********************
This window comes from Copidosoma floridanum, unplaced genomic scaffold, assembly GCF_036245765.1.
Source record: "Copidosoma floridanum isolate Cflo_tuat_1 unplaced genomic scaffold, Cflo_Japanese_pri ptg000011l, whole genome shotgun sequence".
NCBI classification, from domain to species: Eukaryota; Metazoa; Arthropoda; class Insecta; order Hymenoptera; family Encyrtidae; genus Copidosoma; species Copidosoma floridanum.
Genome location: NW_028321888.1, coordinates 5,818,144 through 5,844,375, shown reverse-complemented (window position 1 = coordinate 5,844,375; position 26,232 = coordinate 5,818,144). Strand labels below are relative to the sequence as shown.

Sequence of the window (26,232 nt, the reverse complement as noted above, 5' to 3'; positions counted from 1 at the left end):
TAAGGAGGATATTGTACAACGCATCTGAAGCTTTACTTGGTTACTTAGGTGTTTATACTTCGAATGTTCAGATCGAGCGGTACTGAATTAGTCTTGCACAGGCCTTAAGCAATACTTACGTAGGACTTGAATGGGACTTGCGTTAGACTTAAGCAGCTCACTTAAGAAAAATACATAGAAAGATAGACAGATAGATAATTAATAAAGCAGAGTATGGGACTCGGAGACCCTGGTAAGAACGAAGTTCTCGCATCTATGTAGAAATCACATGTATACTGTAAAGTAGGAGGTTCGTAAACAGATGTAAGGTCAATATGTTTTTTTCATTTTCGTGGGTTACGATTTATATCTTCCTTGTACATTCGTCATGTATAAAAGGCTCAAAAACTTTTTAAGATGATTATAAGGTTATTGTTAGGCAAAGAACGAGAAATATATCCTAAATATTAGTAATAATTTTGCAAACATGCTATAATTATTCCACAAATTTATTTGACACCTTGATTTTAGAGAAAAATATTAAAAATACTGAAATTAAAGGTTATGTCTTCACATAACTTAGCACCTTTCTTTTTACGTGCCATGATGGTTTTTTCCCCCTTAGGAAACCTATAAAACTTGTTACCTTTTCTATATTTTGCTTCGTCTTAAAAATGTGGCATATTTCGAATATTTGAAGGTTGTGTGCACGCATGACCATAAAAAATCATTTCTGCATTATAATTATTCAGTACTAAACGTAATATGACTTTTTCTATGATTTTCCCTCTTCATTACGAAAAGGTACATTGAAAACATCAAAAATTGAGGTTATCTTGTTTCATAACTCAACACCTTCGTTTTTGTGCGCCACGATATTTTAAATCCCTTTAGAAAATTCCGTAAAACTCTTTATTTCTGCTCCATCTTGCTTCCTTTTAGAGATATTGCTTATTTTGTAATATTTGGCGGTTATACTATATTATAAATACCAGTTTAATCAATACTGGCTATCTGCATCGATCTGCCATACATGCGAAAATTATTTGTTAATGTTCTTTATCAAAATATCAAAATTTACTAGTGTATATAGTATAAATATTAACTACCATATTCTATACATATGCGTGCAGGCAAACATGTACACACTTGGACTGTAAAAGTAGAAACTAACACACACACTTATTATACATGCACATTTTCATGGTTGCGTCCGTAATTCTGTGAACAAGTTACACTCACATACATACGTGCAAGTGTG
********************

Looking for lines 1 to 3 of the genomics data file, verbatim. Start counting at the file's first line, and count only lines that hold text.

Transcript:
This window comes from Copidosoma floridanum, unplaced genomic scaffold, assembly GCF_036245765.1.
Source record: "Copidosoma floridanum isolate Cflo_tuat_1 unplaced genomic scaffold, Cflo_Japanese_pri ptg000011l, whole genome shotgun sequence".
NCBI classification, from domain to species: Eukaryota; Metazoa; Arthropoda; class Insecta; order Hymenoptera; family Encyrtidae; genus Copidosoma; species Copidosoma floridanum.